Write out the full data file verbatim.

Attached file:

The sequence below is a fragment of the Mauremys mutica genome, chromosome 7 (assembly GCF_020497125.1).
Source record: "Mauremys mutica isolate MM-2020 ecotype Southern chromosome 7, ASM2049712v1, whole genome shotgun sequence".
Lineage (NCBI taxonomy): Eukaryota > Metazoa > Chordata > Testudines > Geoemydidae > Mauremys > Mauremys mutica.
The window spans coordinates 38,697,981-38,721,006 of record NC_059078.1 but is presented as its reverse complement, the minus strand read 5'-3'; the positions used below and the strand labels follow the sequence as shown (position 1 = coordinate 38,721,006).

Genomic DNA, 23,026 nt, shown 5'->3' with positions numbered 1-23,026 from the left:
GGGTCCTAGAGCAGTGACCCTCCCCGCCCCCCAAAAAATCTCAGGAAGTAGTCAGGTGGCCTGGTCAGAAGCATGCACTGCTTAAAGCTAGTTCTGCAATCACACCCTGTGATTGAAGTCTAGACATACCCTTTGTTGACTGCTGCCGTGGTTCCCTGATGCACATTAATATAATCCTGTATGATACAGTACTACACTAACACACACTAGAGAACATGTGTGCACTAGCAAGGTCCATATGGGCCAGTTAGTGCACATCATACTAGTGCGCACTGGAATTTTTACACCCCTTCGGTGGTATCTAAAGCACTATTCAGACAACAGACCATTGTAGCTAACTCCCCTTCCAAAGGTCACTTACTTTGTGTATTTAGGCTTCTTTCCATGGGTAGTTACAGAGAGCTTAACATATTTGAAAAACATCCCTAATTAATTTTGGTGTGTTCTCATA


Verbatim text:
The sequence below is a fragment of the Mauremys mutica genome, chromosome 7 (assembly GCF_020497125.1).
Source record: "Mauremys mutica isolate MM-2020 ecotype Southern chromosome 7, ASM2049712v1, whole genome shotgun sequence".
Lineage (NCBI taxonomy): Eukaryota > Metazoa > Chordata > Testudines > Geoemydidae > Mauremys > Mauremys mutica.
The window spans coordinates 38,697,981-38,721,006 of record NC_059078.1 but is presented as its reverse complement, the minus strand read 5'-3'; the positions used below and the strand labels follow the sequence as shown (position 1 = coordinate 38,721,006).

Genomic DNA, 23,026 nt, shown 5'->3' with positions numbered 1-23,026 from the left:
GGGTCCTAGAGCAGTGACCCTCCCCGCCCCCCAAAAAATCTCAGGAAGTAGTCAGGTGGCCTGGTCAGAAGCATGCACTGCTTAAAGCTAGTTCTGCAATCACACCCTGTGATTGAAGTCTAGACATACCCTTTGTTGACTGCTGCCGTGGTTCCCTGATGCACATTAATATAATCCTGTATGATACAGTACTACACTAACACACACTAGAGAACATGTGTGCACTAGCAAGGTCCATATGGGCCAGTTAGTGCACATCATACTAGTGCGCACTGGAATTTTTACACCCCTTCGGTGGTATCTAAAGCACTATTCAGACAACAGACCATTGTAGCTAACTCCCCTTCCAAAGGTCACTTACTTTGTGTATTTAGGCTTCTTTCCATGGGTAGTTACAGAGAGCTTAACATATTTGAAAAACATCCCTAATTAATTTTGGTGTGTTCTCATA